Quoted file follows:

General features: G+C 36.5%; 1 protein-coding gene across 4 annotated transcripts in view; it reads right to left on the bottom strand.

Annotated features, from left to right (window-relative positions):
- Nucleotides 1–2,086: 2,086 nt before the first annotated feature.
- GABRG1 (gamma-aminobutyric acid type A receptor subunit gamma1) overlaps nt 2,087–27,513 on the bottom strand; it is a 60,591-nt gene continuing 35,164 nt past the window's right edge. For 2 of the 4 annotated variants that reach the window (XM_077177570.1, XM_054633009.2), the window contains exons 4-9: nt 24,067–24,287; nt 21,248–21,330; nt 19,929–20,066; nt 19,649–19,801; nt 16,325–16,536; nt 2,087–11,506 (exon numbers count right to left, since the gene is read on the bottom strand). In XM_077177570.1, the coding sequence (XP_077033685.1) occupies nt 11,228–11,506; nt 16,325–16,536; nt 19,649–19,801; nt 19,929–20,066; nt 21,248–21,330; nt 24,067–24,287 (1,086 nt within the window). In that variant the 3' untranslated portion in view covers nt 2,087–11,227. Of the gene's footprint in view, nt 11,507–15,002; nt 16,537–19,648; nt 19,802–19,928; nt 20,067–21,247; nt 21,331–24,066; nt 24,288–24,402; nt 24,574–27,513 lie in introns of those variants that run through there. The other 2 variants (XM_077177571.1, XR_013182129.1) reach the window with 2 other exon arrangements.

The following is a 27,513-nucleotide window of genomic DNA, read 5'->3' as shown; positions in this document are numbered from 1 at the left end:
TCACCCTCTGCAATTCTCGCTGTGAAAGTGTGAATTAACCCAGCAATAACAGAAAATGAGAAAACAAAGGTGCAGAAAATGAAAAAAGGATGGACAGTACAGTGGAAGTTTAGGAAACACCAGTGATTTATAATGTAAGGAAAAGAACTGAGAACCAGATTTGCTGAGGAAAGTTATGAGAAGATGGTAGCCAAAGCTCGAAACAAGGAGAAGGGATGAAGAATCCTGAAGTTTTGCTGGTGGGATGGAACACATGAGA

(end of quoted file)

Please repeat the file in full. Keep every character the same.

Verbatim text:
General features: G+C 36.5%; 1 protein-coding gene across 4 annotated transcripts in view; it reads right to left on the bottom strand.

Annotated features, from left to right (window-relative positions):
- Nucleotides 1–2,086: 2,086 nt before the first annotated feature.
- GABRG1 (gamma-aminobutyric acid type A receptor subunit gamma1) overlaps nt 2,087–27,513 on the bottom strand; it is a 60,591-nt gene continuing 35,164 nt past the window's right edge. For 2 of the 4 annotated variants that reach the window (XM_077177570.1, XM_054633009.2), the window contains exons 4-9: nt 24,067–24,287; nt 21,248–21,330; nt 19,929–20,066; nt 19,649–19,801; nt 16,325–16,536; nt 2,087–11,506 (exon numbers count right to left, since the gene is read on the bottom strand). In XM_077177570.1, the coding sequence (XP_077033685.1) occupies nt 11,228–11,506; nt 16,325–16,536; nt 19,649–19,801; nt 19,929–20,066; nt 21,248–21,330; nt 24,067–24,287 (1,086 nt within the window). In that variant the 3' untranslated portion in view covers nt 2,087–11,227. Of the gene's footprint in view, nt 11,507–15,002; nt 16,537–19,648; nt 19,802–19,928; nt 20,067–21,247; nt 21,331–24,066; nt 24,288–24,402; nt 24,574–27,513 lie in introns of those variants that run through there. The other 2 variants (XM_077177571.1, XR_013182129.1) reach the window with 2 other exon arrangements.

The following is a 27,513-nucleotide window of genomic DNA, read 5'->3' as shown; positions in this document are numbered from 1 at the left end:
TCACCCTCTGCAATTCTCGCTGTGAAAGTGTGAATTAACCCAGCAATAACAGAAAATGAGAAAACAAAGGTGCAGAAAATGAAAAAAGGATGGACAGTACAGTGGAAGTTTAGGAAACACCAGTGATTTATAATGTAAGGAAAAGAACTGAGAACCAGATTTGCTGAGGAAAGTTATGAGAAGATGGTAGCCAAAGCTCGAAACAAGGAGAAGGGATGAAGAATCCTGAAGTTTTGCTGGTGGGATGGAACACATGAGA